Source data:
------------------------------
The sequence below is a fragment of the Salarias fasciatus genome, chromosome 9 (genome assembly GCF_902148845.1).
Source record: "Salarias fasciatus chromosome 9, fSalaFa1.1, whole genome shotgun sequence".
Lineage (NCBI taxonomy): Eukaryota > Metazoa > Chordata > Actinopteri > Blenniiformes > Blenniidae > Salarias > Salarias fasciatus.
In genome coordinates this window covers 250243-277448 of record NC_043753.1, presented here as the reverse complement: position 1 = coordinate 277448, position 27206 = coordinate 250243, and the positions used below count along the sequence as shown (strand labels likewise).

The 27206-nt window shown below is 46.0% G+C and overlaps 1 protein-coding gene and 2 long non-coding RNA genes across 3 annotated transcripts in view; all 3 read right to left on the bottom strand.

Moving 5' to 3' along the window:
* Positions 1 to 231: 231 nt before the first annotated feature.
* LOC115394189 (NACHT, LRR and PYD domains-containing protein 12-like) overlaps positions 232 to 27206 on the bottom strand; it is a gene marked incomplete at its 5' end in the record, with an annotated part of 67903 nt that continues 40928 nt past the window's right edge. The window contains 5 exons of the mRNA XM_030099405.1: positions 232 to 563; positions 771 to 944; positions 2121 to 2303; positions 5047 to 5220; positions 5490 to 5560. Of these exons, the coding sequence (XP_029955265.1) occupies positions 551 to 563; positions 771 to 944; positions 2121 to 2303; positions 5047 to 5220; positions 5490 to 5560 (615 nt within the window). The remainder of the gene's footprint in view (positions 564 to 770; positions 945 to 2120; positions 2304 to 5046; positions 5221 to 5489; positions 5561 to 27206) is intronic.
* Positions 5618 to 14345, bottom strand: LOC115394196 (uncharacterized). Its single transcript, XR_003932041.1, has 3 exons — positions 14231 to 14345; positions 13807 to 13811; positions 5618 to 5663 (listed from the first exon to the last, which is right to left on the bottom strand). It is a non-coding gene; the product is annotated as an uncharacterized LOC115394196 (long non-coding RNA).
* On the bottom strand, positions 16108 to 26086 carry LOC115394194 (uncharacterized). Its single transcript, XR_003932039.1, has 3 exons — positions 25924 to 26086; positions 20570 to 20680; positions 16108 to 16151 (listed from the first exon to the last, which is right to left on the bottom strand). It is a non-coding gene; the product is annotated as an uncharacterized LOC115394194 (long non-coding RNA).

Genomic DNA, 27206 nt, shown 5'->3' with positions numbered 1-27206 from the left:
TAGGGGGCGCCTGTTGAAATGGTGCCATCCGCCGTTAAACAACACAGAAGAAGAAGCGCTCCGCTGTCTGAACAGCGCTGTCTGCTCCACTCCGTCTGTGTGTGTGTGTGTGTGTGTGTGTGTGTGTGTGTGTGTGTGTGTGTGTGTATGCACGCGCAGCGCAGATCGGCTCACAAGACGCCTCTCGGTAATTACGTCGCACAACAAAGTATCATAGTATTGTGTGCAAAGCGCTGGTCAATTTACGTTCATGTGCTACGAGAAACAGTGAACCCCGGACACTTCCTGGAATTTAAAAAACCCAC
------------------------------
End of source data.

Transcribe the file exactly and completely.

The sequence below is a fragment of the Salarias fasciatus genome, chromosome 9 (genome assembly GCF_902148845.1).
Source record: "Salarias fasciatus chromosome 9, fSalaFa1.1, whole genome shotgun sequence".
Lineage (NCBI taxonomy): Eukaryota > Metazoa > Chordata > Actinopteri > Blenniiformes > Blenniidae > Salarias > Salarias fasciatus.
In genome coordinates this window covers 250243-277448 of record NC_043753.1, presented here as the reverse complement: position 1 = coordinate 277448, position 27206 = coordinate 250243, and the positions used below count along the sequence as shown (strand labels likewise).

The 27206-nt window shown below is 46.0% G+C and overlaps 1 protein-coding gene and 2 long non-coding RNA genes across 3 annotated transcripts in view; all 3 read right to left on the bottom strand.

Moving 5' to 3' along the window:
* Positions 1 to 231: 231 nt before the first annotated feature.
* LOC115394189 (NACHT, LRR and PYD domains-containing protein 12-like) overlaps positions 232 to 27206 on the bottom strand; it is a gene marked incomplete at its 5' end in the record, with an annotated part of 67903 nt that continues 40928 nt past the window's right edge. The window contains 5 exons of the mRNA XM_030099405.1: positions 232 to 563; positions 771 to 944; positions 2121 to 2303; positions 5047 to 5220; positions 5490 to 5560. Of these exons, the coding sequence (XP_029955265.1) occupies positions 551 to 563; positions 771 to 944; positions 2121 to 2303; positions 5047 to 5220; positions 5490 to 5560 (615 nt within the window). The remainder of the gene's footprint in view (positions 564 to 770; positions 945 to 2120; positions 2304 to 5046; positions 5221 to 5489; positions 5561 to 27206) is intronic.
* Positions 5618 to 14345, bottom strand: LOC115394196 (uncharacterized). Its single transcript, XR_003932041.1, has 3 exons — positions 14231 to 14345; positions 13807 to 13811; positions 5618 to 5663 (listed from the first exon to the last, which is right to left on the bottom strand). It is a non-coding gene; the product is annotated as an uncharacterized LOC115394196 (long non-coding RNA).
* On the bottom strand, positions 16108 to 26086 carry LOC115394194 (uncharacterized). Its single transcript, XR_003932039.1, has 3 exons — positions 25924 to 26086; positions 20570 to 20680; positions 16108 to 16151 (listed from the first exon to the last, which is right to left on the bottom strand). It is a non-coding gene; the product is annotated as an uncharacterized LOC115394194 (long non-coding RNA).

Genomic DNA, 27206 nt, shown 5'->3' with positions numbered 1-27206 from the left:
TAGGGGGCGCCTGTTGAAATGGTGCCATCCGCCGTTAAACAACACAGAAGAAGAAGCGCTCCGCTGTCTGAACAGCGCTGTCTGCTCCACTCCGTCTGTGTGTGTGTGTGTGTGTGTGTGTGTGTGTGTGTGTGTGTGTGTGTGTGTATGCACGCGCAGCGCAGATCGGCTCACAAGACGCCTCTCGGTAATTACGTCGCACAACAAAGTATCATAGTATTGTGTGCAAAGCGCTGGTCAATTTACGTTCATGTGCTACGAGAAACAGTGAACCCCGGACACTTCCTGGAATTTAAAAAACCCAC